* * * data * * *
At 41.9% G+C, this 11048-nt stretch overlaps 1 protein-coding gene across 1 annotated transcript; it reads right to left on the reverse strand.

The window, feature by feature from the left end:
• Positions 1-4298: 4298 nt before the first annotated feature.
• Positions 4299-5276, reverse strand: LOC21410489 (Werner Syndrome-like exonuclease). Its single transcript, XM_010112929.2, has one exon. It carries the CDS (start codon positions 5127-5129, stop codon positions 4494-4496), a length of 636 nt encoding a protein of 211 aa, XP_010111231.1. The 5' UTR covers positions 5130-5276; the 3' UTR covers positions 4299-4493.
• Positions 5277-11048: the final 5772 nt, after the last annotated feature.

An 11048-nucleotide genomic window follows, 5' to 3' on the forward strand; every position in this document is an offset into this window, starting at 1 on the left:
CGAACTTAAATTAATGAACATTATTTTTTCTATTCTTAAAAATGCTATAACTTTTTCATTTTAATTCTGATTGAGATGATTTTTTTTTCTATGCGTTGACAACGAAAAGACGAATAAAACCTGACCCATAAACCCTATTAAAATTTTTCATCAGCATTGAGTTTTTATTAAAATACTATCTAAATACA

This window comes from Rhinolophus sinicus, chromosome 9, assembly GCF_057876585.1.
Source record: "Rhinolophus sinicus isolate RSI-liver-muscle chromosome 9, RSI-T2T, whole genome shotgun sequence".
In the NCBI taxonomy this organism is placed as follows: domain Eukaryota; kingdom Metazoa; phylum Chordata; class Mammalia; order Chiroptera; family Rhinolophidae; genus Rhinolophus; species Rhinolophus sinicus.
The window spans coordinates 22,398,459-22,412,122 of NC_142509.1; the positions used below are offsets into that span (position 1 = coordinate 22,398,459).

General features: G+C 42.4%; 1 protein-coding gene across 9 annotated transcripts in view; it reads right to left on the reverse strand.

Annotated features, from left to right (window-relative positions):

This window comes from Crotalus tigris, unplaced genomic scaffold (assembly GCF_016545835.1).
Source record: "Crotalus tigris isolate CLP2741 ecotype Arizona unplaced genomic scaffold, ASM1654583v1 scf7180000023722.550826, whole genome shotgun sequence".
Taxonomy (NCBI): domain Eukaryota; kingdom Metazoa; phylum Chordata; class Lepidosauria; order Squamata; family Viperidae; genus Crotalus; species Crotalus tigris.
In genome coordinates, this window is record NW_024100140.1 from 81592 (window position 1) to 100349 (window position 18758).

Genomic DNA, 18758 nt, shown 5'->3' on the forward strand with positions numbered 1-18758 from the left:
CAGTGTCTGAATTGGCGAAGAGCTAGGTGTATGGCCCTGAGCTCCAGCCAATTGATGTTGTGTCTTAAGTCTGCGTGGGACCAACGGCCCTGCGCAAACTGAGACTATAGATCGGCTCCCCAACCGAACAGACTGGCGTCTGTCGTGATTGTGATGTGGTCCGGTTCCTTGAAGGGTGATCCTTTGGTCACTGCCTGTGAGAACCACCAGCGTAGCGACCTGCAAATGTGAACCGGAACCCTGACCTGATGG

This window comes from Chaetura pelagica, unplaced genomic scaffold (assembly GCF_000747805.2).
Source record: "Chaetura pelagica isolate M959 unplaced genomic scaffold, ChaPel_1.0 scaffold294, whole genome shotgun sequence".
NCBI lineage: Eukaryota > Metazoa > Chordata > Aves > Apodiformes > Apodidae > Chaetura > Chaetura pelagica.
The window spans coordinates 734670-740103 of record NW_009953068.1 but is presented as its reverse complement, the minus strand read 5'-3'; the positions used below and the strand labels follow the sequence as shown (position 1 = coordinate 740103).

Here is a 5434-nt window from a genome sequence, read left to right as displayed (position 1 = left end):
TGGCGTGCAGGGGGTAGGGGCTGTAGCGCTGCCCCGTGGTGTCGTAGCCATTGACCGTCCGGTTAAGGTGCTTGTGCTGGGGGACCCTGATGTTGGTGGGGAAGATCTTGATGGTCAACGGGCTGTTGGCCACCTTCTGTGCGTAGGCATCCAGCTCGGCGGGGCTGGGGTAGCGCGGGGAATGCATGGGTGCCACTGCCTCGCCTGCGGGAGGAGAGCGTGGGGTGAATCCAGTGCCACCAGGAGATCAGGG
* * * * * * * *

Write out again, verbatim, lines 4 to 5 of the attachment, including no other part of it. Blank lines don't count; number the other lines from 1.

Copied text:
• Positions 4299-5276, reverse strand: LOC21410489 (Werner Syndrome-like exonuclease). Its single transcript, XM_010112929.2, has one exon. It carries the CDS (start codon positions 5127-5129, stop codon positions 4494-4496), a length of 636 nt encoding a protein of 211 aa, XP_010111231.1. The 5' UTR covers positions 5130-5276; the 3' UTR covers positions 4299-4493.
• Positions 5277-11048: the final 5772 nt, after the last annotated feature.